Worried About the National Debt? 3 Questions Answered

Investors are worried about the national debt following trillions in COVID-19 relief in 2021 and the recent Inflation Reduction Act. Should you be concerned?

Published by Motley Fool Wealth Management Originally posted on Wed, Oct 13, 2021 Last updated on October 5, 2022

read time 4 min read

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Investors are worried about the national debt, following trillions spent by the government on pandemic relief and new programs coming out of legislation, like the Inflation Reduction Act.1 Is the rising national debt a cause for concern?

We answer three questions on the top of investors' minds.

1. Does higher debt increase inflation?

Five decades of data show that rising debt as a percent of gross domestic product (GDP) has coincided with decreasing inflation.


Source: OMB, St. Louis Fed. Inflation data sourced from Federal Reserve Bank of Minneapolis. Annual percent change of CPI indicates rate of inflation. Inflation in 1974 = 11.1% and 1976 = 5.7%. Inflation in 1981 = 10.0% and 1993 = 3.0%. Inflation in 2007 = 2.9% and 2014 = 1.6%. Inflation 2019 = 1.8%. Inflation 2021 = 7.0%.

But what about the recent spike in inflation over the past year, the worst level in 40 years? It's complicated, and there are many reasons for this rise in prices.

Inflation is coming from supply chain issues that still mare global trade, while increased spending from consumers, many of whom received some pandemic aid, is spurring higher prices, too. Energy and shortages of wheat and other commodities from the Russia/Ukraine war are other contributing factors. Lastly, another reason is labor shortages from reduced immigration and fewer workers returning post-pandemic. All-in-all, while government spending may be the cause of some inflation, the debt-to-GDP is not the driving force.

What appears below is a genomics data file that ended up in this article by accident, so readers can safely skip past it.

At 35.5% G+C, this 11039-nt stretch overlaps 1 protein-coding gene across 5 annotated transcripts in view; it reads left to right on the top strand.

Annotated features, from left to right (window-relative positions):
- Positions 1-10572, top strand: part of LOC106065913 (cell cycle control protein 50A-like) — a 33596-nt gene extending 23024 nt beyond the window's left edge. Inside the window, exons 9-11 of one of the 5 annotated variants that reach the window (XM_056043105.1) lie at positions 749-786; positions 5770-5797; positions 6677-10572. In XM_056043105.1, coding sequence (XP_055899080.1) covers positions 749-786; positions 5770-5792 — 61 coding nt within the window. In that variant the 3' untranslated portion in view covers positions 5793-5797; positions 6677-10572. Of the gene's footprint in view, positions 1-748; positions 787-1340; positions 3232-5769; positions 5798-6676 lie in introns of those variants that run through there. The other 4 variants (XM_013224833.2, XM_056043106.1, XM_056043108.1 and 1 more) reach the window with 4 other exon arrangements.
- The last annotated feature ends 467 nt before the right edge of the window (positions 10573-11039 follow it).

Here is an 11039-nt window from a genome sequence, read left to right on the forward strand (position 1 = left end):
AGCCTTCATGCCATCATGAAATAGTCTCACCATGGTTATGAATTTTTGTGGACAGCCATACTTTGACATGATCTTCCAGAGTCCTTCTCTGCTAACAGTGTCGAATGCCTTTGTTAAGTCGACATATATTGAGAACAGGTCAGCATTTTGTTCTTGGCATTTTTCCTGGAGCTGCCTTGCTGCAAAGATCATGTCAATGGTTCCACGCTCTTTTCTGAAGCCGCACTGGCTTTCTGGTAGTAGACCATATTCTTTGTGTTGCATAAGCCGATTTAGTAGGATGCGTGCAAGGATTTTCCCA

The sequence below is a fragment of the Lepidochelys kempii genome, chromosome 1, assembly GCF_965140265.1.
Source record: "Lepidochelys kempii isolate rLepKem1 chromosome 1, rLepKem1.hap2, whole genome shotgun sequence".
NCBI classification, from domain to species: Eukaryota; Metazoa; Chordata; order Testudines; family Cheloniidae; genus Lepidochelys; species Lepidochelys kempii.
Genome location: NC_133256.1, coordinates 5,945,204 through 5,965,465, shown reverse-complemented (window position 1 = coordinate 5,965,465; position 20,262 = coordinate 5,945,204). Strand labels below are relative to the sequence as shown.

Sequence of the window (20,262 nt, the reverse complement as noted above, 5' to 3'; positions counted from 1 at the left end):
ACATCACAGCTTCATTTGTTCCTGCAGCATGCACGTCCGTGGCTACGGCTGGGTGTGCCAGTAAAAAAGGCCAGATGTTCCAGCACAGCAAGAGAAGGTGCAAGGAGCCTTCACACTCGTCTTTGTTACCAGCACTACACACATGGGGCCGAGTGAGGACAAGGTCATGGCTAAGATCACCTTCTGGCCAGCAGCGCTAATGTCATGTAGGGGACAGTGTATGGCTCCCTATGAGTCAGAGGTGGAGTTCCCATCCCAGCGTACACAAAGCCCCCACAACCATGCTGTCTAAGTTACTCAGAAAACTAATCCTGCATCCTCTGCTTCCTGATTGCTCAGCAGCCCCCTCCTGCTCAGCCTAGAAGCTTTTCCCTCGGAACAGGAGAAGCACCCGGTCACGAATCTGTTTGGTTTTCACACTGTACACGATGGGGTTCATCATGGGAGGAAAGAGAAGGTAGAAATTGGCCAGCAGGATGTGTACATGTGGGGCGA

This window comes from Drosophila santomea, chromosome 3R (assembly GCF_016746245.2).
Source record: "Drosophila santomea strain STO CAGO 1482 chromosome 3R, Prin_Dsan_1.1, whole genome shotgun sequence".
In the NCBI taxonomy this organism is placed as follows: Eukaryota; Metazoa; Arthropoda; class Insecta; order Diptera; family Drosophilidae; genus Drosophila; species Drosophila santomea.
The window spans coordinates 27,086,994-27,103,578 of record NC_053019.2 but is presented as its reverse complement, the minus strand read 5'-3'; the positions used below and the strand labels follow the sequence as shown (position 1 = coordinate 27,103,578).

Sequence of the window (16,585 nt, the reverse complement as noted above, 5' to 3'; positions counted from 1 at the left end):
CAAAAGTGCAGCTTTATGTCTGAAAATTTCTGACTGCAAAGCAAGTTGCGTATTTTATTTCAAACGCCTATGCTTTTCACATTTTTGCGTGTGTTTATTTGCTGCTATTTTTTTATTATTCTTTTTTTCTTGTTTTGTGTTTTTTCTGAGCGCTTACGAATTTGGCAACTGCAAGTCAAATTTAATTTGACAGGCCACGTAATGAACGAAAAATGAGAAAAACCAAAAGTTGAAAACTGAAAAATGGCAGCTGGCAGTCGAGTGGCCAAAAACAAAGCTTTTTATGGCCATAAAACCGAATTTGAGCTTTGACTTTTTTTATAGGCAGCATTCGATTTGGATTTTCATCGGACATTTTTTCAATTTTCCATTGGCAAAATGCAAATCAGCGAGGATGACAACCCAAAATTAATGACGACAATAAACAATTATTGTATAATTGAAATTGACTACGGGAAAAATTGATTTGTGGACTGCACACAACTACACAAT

But high debt levels may lead to inflation if they cause the market to lose faith in the U.S. dollar, which would cause it to fall. A falling currency can increase imported goods' prices, raising inflation. Currently, though, the dollar is doing the opposite—it's at its strongest level in decades.

High debt loads, however, may adversely incentivize governments to curtail inflation. Unfortunately, it's often easier for elected officials to stomach inflation than be fiscally responsible.

2. Does rising debt choke economic growth?

Possibly. Nearly 70 years of data show that economic activity tends to be highest at a debt-to-GDP (debt/GDP) of 75% or lower. However, so does inflation. Conversely, debt/GDP above 105% corresponds to low economic growth and inflation. Another difference? Business investment tends to be meaningfully more significant with a lower debt/GDP.3

Despite these findings, the “why” remains a question: Does increasing government debt shut off the growth spigot, or does slowing growth spur higher government spending?

3. How will recent federal spending impact the future?

Unknown. According to Congressional Budget Office estimates, interest payments on the recent surge in government debt will grow faster than any other federal expenditure over the next 10 years.4 That makes sense—a surge in borrowing means interest payments will also swell. However, that is the growth rate of spending. The government will still lay out far more on social services.

Beyond higher interest payments, answering this question is not easy because of two unknowns. First, how will current spending impact the government's flexibility for future expenditures? Second, will borrowers demand higher yields because they view U.S. debt as riskier, increasing borrowing costs for the U.S. government?

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2Charles Schwab, Bloomberg, as of Mar. 31, 2021

3Ned Davis Research

4Charles Schwab, CBO

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